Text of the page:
Several studies show there can be a risk of HCV sexual transmission for men who
have sex with men. Sexual behavior that may draw blood may increase risk. The
presence of sores or ulcers may increase risk. Sexual practices such as fisting or rim-
ming may increase risk.
Treatment for HCV and the Co-Infected Person
An HCV-infected person should ask his or her doctor the following question: what
are my various strategies for when to begin HIV and/or HCV therapy, and what are
my options for treatment? Each person's situation is different, and treatment deci-
sions should consider the individual's situation, the potential outcome of treatment,
and the disease stages of their HIV and HCV. In order to properly assess a person's
HCV health status and potential outcome from treatment, certain lab tests need to
be performed including: HCV viral load, genotype, liver function tests, and perhaps
a biopsy.
What is the primary goal of HCV therapy?
To reduce HCV viral load to undetectable and normalize ALT/AST.
What is the secondary goal of HCV treatment?
The secondary goal of HCV tre atment is to prevent progression of l iver disease. , a n dto improve the condition of the liver (improving infl a m m ation and fibrosis (scarr i n g ) .
When the primary goal is not ach i evable the secondary goal becomes ve ry import a n t ,and may be ach i eved without a reduced viral load.
What is the Best Treatment for HCV?
Combination therapy with interferon and ribavirin is considered the most effectivein reducing HCV viral load and improving liver enzymes (ALT/AST). Before 2001,the FDA approved regimen was interferon at a dose of 3 Million International Units(3 MIU or MU) administered by subcutaneous injections three times per week, plusribavirin pills taken twice per day (800, 1000 or 1200 mg per day). Ribavirin is anucleoside analogue like AZT or d4T, but it does not have activity against HIV. InJanuary 2001, a new form of interferon called pegylated interferon was approved bythe FDA (see Treatment section). Pegylated interferon is the new form of interfer-on (see next page).
Some doctors have been prescribing interferon in dosing schedules different fromthe standard of 3 MIU 3 times per week. Many doctors felt interferon should begiven more frequently, at least at the beginning of treatment, because interferon lev-els fall too low between dosing on the standard regimen. But study results with alter-nate dosing have been mixed. The introduction of pegylated interferon changestreatment options & strategies.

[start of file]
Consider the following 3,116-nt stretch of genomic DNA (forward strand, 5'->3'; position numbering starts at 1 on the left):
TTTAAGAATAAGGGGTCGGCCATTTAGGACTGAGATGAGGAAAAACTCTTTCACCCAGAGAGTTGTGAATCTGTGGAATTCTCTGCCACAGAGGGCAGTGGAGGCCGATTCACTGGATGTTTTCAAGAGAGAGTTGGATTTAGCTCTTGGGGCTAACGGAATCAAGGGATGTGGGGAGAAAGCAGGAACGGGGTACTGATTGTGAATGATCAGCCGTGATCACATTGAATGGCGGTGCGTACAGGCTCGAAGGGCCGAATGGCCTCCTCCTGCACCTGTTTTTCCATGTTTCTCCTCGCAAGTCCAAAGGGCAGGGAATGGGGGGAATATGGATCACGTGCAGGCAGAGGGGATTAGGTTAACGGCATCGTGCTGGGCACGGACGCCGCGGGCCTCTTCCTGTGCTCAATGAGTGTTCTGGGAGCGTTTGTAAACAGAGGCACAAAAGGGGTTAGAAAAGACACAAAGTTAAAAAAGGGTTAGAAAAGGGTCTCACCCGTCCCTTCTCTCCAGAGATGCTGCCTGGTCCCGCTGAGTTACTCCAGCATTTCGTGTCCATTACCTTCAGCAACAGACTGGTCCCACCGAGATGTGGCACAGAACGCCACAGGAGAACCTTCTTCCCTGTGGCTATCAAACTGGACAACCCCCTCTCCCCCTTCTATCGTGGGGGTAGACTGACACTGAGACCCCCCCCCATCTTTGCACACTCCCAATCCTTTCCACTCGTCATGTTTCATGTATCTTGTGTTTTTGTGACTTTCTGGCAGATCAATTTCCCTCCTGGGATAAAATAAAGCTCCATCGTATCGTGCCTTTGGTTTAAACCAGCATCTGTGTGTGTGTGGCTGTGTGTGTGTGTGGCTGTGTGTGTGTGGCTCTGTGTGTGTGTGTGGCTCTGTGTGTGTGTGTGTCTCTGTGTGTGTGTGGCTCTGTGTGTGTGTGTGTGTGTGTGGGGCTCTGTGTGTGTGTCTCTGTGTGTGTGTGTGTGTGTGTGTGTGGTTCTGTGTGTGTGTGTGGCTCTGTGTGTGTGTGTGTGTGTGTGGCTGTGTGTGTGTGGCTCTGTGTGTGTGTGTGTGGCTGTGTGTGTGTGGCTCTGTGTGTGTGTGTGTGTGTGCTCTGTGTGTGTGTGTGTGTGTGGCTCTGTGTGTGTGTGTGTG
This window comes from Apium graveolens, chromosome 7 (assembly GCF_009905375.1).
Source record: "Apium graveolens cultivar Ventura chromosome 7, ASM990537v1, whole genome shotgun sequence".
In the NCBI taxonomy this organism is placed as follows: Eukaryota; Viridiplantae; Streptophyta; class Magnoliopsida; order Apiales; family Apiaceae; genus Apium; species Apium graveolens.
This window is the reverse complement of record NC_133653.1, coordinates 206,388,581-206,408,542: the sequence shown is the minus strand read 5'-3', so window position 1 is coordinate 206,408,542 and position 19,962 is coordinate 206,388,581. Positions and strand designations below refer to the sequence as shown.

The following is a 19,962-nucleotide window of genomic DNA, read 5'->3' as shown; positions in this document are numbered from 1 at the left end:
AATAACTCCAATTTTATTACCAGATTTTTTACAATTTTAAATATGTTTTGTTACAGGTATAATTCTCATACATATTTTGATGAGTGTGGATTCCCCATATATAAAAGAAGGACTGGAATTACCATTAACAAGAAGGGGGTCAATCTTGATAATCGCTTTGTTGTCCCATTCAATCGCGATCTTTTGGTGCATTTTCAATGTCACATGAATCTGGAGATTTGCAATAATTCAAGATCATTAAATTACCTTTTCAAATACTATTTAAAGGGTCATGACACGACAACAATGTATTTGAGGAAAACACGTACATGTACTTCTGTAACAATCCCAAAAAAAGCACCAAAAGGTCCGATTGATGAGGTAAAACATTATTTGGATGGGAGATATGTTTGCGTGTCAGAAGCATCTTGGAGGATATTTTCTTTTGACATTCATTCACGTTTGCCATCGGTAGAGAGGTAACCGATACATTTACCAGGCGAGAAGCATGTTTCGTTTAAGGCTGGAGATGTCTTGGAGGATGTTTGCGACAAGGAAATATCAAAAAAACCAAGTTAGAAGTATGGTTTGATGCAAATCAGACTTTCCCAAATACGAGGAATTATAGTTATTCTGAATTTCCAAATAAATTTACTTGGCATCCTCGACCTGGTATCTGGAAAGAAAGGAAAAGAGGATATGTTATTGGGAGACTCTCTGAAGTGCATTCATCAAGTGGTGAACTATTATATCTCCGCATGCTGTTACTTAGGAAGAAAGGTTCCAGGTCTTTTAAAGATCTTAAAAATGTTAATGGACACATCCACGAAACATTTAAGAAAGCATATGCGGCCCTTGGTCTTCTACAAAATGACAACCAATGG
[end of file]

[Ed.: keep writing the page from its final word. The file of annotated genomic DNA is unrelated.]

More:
HCV therapy can be difficult to tolerat e. Side effects can incl u d e : fat i g u e, i rr i t ab i l i t y,d ep re s s i o n , a n e m i a , weight loss, loss of ap p e t i t i e, reduced platelet count, l ow wh i t eblood cell count and neutrophil counts, fl u - l i ke symptoms (ch i l l s, l ow grade feve rs,b o dy ach e s, h e a d a ches ), among others. For coinfected pat i e n t s, weight loss may ex a c-e r b ate lipoat ro p hy. Fl u - l i ke symptoms can improve by limited use of a c e t a m i n o p h e n( Tylenol) or A dv i l , and drinking plenty of d e c a ffe i n ated fl u i d s. M o re than 2000 mgo f Tylenol per day can cause liver tox i c i t y. M o re serious toxicities from HCV t h e ra-py are possibl e. Ask your doctor about these. For people with HIV, the most com-mon side effect seen with ribavirin can be anemia (reduced hemogl o b i n ) , wh i ch canbe effe c t ive ly tre ated with Procrit (EPO) therapy in many cases, while remaining onr i b av i r i n . H e m oglobin should be monitored cl o s e ly ; we e k ly during the first month oft re at m e n t . Dose reduction of r i b avirin for a brief period can also be considered fo rm a n agement of r i b avirin-induced anemia. A n e m i a , and reduced platelets and bl o o dcell counts can be reve rsed with tre atment or by stopping therapy. B e fo re star t i n gt re at m e n t , m a ke sure your doctor fully explains the potential side effects and tox i c i-ties (see page 18: h ow to manage side effe c t s ) .
Ribavirin causes severe birth defects, therefore women who are pregnant should
not take ribavirin.
Women on HCV therapy who are considering pregnancy should
wait atleast six months before conceiving. Those who become pregnant while tak-
ing ribavirin should discontinue therapy immediately. Women and/or their partners
who are taking ribavirin should use effective contraception (two different and reli-
able forms) during treatment and during the 6 month post-treatment follow-up peri-